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I am attempting to construct a list of rows which contain cells. The classes row and cell have been defined.

I want to construct the array list and then print it.

My Code:

import java.util.*;

public class findBfs
{
int numWarehouses;
int numCustomers = 4;


ArrayList<Integer[]> warehouses = new ArrayList<Integer[]>();

Integer[] warehouse1 = {3,6,8,2};
Integer[] warehouse2 = {6,1,2,5};
Integer[] warehouse3 = {7,8,3,9};

class Cell {

    int cost;
    int shipment;

    public Cell(int x, int y){

        x = cost;
        y = shipment;

    }

    public int getCost(){

        return cost;
    }

    public int getShipment(){

        return shipment;
    }

    public void updateShipment(int newAmount){

        shipment = newAmount;

    }

}

class Row{

    public Row(Integer[] warehouse) {

        ArrayList<Cell> row = new ArrayList<Cell>();

        for(int value: warehouse) {

            row.add(new Cell(value, 0));

        }
    }
}

ArrayList<Row> tableu = new ArrayList<Row>();

public findBfs()
{
   warehouses.add(warehouse1);
   warehouses.add(warehouse2);
   warehouses.add(warehouse3);


    for(Integer[] thisWarehouse : warehouses)
    {
       tableu.add(new Row(thisWarehouse));
    }
}

public void printTableu() {

    for(Row thisRow : tableu) {
       System.out.println(thisRow);
    }
}
}

Currently with the code I have the following gets printed:

findBfs$Row@25ca623f
findBfs$Row@9f8297b
findBfs$Row@36b4f5a

What has happened? :(

share|improve this question
    
Check out the Object#toString() method. –  Sotirios Delimanolis Dec 11 '13 at 18:00
1  
What do you expect the output to be when you haven't implemented toString? –  Zong Zheng Li Dec 11 '13 at 18:00
2  
I'd say that toString() would be the way to go, but you don't have any fields in Row, so that would be moot. –  Makoto Dec 11 '13 at 18:02
    
What output you expect? –  Masud Dec 11 '13 at 18:07

4 Answers 4

up vote 2 down vote accepted
  1. You have declared row ArrayList<Cell> type as local to the constructor. Declare it in your class context: which is probably you are wanting.
  2. override the toString() method and provide an implementation in the Row class with proper format you want it to see as String. You will probably need to override toString() method and provide an implementation for the Cell class too.
  3. For a List of specific element, i prefer to declare the list with the element name as prefix and list as suffix: suppose instead of ArrayList<Cell>row, declare it as ArrayList<Cell>cellList

For example:

class Cell {
    // your other code

    @Override
    public void String toString() {
        return "shipment: " + shipment + "; cost: " + cost;
    }
}

class Row{
    ArrayList<Cell> cellList = new ArrayList<Cell>();

    public Row(Integer[] warehouse) {

        for(int value: warehouse) 
            cellList.add(new Cell(value, 0));

    }

  @Override
    public void String toString() {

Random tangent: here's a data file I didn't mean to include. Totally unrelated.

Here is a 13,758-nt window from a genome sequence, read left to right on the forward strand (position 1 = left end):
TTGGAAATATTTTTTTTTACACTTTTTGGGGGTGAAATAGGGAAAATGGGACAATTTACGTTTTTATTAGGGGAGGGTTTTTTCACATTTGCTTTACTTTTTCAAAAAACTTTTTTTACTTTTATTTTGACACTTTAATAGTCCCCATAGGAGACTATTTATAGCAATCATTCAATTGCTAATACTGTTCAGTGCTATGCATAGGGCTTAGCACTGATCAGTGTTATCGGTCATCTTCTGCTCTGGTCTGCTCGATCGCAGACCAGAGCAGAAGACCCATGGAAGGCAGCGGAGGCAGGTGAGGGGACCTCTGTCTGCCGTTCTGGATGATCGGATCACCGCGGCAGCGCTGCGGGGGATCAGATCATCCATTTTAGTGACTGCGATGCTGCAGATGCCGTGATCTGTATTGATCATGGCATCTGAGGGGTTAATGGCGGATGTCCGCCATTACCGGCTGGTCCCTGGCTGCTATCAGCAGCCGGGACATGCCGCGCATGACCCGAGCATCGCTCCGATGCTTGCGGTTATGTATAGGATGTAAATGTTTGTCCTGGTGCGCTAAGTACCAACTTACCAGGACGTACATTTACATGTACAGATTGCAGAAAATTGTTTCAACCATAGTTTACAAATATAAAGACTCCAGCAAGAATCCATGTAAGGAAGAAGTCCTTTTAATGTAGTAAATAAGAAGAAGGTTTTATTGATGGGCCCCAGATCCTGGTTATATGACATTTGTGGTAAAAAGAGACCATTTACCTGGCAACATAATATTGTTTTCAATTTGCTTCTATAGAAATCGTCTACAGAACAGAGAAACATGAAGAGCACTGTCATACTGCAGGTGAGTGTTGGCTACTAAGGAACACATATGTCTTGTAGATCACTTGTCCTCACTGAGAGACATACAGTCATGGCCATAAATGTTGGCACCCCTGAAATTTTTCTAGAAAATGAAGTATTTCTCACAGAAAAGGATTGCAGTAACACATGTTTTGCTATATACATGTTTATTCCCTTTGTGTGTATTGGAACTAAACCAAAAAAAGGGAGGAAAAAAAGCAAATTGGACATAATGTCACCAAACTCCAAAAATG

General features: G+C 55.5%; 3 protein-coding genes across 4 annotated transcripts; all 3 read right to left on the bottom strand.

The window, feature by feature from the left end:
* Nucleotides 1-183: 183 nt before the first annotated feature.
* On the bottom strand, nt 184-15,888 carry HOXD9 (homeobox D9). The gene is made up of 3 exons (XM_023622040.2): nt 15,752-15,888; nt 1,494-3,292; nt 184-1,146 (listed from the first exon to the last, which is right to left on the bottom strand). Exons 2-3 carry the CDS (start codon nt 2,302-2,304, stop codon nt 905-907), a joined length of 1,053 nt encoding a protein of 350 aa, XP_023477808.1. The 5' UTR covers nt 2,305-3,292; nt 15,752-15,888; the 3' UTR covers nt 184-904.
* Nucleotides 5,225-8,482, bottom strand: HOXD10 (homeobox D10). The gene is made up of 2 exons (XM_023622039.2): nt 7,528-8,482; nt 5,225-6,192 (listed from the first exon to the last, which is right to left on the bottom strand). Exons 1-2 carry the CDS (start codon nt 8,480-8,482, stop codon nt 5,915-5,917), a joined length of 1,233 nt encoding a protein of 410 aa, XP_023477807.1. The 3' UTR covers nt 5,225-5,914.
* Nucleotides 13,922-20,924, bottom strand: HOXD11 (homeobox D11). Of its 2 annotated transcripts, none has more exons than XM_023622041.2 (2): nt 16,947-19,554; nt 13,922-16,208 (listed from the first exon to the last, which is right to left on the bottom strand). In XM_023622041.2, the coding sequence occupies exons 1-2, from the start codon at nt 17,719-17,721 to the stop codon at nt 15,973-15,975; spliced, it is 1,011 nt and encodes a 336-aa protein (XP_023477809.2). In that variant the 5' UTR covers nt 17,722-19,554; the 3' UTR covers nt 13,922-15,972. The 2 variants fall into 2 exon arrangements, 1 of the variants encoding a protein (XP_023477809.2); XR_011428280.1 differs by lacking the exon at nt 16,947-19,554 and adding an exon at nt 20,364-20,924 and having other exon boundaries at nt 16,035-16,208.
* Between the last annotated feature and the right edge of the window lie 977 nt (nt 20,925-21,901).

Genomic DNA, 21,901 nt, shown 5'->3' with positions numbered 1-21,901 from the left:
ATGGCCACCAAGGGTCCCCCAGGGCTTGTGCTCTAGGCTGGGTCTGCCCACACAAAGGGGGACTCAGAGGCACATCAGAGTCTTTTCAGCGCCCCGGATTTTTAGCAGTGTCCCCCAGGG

return cellList.toString();
    }

}

Edit:

you are assigning the class variable wrongly, constructor_local_var <- class_var: which should be class_var <-- constructor_local_var

public Cell(int x, int y){

        cost = x;
        shipment = y;

    }
share|improve this answer
    
This now prints out the values but all values seem to be 0, the costs are not being printed out. –  user2863323 Dec 11 '13 at 18:30
    
please check the edit –  Sage Dec 11 '13 at 18:39
    
o yes oops, thanks :) –  user2863323 Dec 11 '13 at 18:40
class Row{

    ArrayList<Cell> row = new ArrayList<Cell>();

    public Row(Integer[] warehouse) {

        for(int value: warehouse) {

            row.add(new Cell(value, 0));

        }
    }
}

i think doing this and overriding toSting() will help

share|improve this answer

When an object is printed out, it is converted to a String first, using the toString() method. Since you did not override it, you're getting the default implementation from Object, which, as you can see, is pretty useless.

You should just override it, like you override any other method. E.g.:

class Cell {
    // snipped

    @Override
    public void String toString() {
        return "Cell [shipment: " + shipment + "; cost: " + cost + "]";
    }
}

class Row {
    // snipped

    @Override
    public void String toString() {
        // row.toString() could be simpllified to row - added for clarity.
        return "Row: " + row.toString(); 
    }
}
share|improve this answer
    
What is the type of row at Row class. –  Masud Dec 11 '13 at 18:08
    
ArrayList<Cell>, of course. –  Mureinik Dec 11 '13 at 18:11

You need to save the warehouse or the row variable in the Row class, depending on what you want to print, and then override the toString() method.

Following is an example implementation of the Row class for the warehouse version.

class Row {

    private Integer[] warehouse;

    public Row(Integer[] warehouse) {

        this.warehouse = warehouse;

        ArrayList<Cell> row = new ArrayList<Cell>();

        for (int value : warehouse) {
            row.add(new Cell(value, 0));
        }
    }

    public String toString() {
        return Arrays.asList(this.warehouse).toString();
    }
}
share|improve this answer

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